scheme will kick start regeneration in Wellington, increase land values and reduce empty properties. The
    bid will lead to improved access to education and health facilities nearby, in particular the Princess Royal
    Hospital, which is close to Wellington. Finally the bid will support and enhance sustainable transport,
    encouraging a shift to more sustainable modes including improved links to the railway station, increasing
    bus patronage and increasing cycling and walking.

    The proposals will also make Wellington town centre more attractive to developers and retailers and
    bring in partners interested in improving the retail offer in that area. Wellington is experiencing
    challenges similar to those of many smaller towns, compounded here by the proximity of the regionally
    significant shopping destination of Telford Centre. However the new library and civic offices have
    brought new life to part of the town and the town is trying to achieve a position in 2020 where people with
    a range of income levels (including middle and higher income residents from the town’s suburban and
    rural hinterland) will use Wellington centre more regularly for aspects of their shopping and spend longer
    in the town when they visit. It will be common for these shoppers to undertake their main weekly grocery
    shop at one of the larger local supermarkets (or online) and then “top up” in Wellington town centre.
    Wellington is also seeking to become a place where people choose to spend their free time; a social
    centre in additional to a commercial and retail centre. People from around the town and elsewhere in the
    borough will come here to take part in activities, and to meet friends at the town’s pubs, cafés and
    restaurants.

    The measures proposed in the package will make the town centre more accessible for these “top up”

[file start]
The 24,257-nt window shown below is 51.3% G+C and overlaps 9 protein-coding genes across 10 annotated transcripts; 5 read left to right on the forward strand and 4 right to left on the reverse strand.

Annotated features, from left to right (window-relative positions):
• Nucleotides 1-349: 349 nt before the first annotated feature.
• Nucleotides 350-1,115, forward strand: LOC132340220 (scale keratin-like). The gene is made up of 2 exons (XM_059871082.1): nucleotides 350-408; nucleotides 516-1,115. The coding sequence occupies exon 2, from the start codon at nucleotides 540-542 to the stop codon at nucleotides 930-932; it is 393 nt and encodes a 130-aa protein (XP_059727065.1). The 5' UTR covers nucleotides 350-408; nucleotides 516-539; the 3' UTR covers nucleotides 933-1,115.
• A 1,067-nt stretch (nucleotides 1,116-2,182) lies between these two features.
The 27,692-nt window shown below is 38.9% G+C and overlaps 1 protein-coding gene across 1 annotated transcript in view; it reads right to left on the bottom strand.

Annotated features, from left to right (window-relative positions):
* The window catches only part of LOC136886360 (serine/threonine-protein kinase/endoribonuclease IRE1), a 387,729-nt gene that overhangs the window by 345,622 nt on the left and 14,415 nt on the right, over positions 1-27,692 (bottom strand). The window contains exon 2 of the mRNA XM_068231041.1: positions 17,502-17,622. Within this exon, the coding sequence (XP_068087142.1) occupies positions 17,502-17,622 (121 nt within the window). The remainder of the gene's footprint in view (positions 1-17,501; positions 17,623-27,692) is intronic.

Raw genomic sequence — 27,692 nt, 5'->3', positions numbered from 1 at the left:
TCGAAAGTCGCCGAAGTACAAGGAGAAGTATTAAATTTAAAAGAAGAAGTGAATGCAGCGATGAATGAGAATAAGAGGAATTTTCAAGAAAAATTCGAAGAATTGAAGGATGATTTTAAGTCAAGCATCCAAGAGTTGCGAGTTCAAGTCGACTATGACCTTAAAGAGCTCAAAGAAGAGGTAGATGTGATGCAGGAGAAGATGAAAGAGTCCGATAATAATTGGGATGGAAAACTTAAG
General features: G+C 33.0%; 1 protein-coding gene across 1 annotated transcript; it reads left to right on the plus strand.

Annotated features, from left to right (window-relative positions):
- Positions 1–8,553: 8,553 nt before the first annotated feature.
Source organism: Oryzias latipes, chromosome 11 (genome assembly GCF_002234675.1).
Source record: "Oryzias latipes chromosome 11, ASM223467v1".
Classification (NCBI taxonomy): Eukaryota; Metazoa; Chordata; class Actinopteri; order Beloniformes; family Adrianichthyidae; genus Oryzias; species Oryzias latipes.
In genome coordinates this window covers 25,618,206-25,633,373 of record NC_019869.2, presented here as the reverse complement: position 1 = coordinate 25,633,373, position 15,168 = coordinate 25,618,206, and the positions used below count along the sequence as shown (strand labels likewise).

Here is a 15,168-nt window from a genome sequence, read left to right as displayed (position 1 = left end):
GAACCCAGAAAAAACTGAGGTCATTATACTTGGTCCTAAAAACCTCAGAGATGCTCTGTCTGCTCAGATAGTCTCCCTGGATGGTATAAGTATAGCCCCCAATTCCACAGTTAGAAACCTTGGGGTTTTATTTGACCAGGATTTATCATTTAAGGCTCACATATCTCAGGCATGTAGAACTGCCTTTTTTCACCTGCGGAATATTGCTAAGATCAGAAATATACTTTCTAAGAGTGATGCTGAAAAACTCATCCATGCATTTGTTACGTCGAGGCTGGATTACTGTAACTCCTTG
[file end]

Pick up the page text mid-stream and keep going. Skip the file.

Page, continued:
visits and social visits leading to increases in footfall, town centre vitality measured by empty retail units
    or closed retail units and gross value added in the town centre. The opportunity is created to make the
    town centre more attractive to inward investment, reducing the number of empty properties in the town
    which will have a knock on effect on land values.
    Environmentally the Growing Wellington has specifically considered the B5061 Holyhead Road to the
    south east of the town, which forms the main road route between Wellington and Telford. This is a
    particularly congested road and the measures will both reduce car travel by offering choice and
    improving the attractiveness of bus travel, cycling and walking and improve traffic flow in the area. This
    will reduce noise along this section of road and also improve air quality. The 2016 Telford & Wrekin
    Council air quality annual status report indicates that this area is at risk of forming a future Air Quality
    Management Area, therefore these measures form an important part of preventing this happening. The
    B5061 is also to be part of the focus of the new traffic measures to improve traffic flow in this area.
    The transport modelling that took place to provide evidence for the Transport Growth Strategy forecast
    an increase in traffic during the AM peak of 30% in 2031, compared to 2009 base year and an increase
    of 42% during the PM peak. Within Wellington there is limited scope to address this with additional
    highway construction. This package therefore seeks to promote bus, cycling and walking links to the
    town to make Wellington more accessible and sustainable.

    Reply